'What About Unfulfilled Promises?' As Congress Guarantees NYAY, Farmers Wonder if It's Just Another Poll Sop
Apart from NYAY, the Congress promises to waive the outstanding loan of farmers and end non-payment of loans as a criminal offence. It also promises to introduce a separate 'Kisan budget' to prioritise issues affecting the agriculture sector.
Representative image (Reuters)
New Delhi: The Congress’ aim to stick to a narrative focused on the poor, the farmers and the country’s problem of unemployment for the upcoming Lok Sabha elections, has come to hinge itself upon the party’s flagship scheme, NYAY. Giving headway to a powerful idea of guaranteed minimum income, Nyuntam Aay Yojana (NYAY), promises to transfer Rs 72,000 annually to 20% of families in the poorest of the poor category.
The idea was first announced by Rahul Gandhi in his highly publicised rally in Mandsaur, Madhya Pradesh last year. The party made this promise its central plank during campaigns for the Assembly elections in the three heartland states - Chhattisgarh, Madhya Pradesh and Rajasthan - all of which it went on to win.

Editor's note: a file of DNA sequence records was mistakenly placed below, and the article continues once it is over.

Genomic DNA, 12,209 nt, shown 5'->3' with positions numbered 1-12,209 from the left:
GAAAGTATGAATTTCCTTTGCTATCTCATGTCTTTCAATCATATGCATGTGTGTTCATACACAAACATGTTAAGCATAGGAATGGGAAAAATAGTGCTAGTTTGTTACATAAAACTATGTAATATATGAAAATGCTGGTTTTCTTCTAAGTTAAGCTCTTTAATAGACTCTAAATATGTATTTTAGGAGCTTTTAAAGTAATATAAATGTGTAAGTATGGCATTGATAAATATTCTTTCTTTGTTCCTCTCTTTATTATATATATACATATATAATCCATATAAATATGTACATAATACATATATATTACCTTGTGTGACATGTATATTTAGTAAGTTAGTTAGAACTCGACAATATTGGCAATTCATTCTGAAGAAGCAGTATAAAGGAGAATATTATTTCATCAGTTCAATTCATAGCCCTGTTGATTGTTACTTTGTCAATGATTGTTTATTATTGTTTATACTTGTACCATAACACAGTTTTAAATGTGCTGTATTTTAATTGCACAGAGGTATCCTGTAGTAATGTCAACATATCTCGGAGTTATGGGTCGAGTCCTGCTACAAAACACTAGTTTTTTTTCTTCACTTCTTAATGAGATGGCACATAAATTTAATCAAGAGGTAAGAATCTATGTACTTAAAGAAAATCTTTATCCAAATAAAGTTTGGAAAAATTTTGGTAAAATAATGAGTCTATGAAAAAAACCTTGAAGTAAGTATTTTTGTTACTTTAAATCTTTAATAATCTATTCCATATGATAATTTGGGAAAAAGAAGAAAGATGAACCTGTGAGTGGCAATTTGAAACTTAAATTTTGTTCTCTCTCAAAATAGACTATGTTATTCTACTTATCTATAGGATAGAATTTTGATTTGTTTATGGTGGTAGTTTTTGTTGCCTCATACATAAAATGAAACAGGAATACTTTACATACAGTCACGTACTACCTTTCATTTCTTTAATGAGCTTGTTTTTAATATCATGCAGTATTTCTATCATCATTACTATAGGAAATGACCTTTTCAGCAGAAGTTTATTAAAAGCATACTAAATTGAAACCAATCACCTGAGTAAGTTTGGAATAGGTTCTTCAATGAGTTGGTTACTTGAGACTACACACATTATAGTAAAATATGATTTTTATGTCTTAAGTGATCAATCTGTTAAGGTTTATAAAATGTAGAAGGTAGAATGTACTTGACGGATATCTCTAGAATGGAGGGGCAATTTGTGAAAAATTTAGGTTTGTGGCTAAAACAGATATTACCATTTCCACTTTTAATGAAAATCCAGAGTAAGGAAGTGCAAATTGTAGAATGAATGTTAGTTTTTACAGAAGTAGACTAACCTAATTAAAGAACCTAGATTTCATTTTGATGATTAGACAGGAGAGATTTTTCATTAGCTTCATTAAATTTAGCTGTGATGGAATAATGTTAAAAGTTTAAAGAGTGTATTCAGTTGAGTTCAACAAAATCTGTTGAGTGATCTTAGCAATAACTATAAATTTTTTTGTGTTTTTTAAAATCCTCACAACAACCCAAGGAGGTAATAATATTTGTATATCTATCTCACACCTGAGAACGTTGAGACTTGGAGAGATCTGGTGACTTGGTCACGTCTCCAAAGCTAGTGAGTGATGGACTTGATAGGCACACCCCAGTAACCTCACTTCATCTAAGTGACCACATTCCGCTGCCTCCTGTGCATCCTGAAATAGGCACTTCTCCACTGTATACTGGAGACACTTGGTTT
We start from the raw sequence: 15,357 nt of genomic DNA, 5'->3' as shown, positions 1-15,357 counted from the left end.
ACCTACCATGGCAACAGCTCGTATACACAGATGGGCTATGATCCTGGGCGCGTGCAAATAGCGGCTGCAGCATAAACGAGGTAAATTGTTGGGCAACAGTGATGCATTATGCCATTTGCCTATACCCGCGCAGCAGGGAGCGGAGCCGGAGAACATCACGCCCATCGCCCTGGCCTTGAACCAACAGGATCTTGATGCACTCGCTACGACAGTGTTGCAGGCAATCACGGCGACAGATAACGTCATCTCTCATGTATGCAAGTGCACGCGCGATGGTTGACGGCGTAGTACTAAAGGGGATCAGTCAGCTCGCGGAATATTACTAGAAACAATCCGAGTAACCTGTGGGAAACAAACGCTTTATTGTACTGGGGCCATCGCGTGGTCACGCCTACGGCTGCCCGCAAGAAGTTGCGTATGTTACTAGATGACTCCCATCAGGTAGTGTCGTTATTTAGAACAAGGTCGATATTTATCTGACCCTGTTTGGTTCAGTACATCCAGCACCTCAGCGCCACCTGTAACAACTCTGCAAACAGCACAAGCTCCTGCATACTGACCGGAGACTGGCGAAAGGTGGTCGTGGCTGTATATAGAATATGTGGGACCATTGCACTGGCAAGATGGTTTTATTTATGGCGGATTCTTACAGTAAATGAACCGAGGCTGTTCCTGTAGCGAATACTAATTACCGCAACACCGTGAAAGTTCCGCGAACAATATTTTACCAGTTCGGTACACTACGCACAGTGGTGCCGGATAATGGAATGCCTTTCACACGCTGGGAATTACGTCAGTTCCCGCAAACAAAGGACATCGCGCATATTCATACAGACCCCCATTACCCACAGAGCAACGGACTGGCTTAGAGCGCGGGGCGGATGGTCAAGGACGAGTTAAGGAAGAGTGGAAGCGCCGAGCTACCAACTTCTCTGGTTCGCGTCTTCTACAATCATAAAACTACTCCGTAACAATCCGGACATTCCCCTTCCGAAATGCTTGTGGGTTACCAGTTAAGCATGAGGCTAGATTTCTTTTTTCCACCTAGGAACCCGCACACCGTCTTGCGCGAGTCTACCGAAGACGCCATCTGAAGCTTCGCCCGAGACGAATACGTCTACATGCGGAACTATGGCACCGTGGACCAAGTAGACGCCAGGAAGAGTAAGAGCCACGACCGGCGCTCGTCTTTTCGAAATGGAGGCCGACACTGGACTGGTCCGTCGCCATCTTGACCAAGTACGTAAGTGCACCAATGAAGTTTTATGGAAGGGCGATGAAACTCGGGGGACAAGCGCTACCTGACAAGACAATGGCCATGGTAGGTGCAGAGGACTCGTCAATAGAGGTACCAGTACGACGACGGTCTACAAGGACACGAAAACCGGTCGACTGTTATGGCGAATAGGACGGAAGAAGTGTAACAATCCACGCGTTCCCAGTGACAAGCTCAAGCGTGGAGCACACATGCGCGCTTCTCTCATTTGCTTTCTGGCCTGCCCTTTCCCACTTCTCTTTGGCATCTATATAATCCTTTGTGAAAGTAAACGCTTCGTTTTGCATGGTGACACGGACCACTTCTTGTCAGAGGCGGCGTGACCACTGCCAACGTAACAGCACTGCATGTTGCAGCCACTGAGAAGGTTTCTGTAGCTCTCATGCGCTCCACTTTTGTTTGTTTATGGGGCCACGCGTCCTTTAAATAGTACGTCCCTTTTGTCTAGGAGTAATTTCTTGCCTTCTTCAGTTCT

The grand old party has been particularly ferocious in accusing the NDA government of pushing the agriculture sector into a crisis through policies like demonetisation and its crop insurance scheme. So, in the Congress’ 55-page manifesto, titled ‘Congress will deliver’, the party made a conscious attempt to contrast itself with this alleged failure of the BJP to deliver on its election promises, and offered a slew of populist, welfare expenditures aimed at addressing the ongoing farmers’ crisis.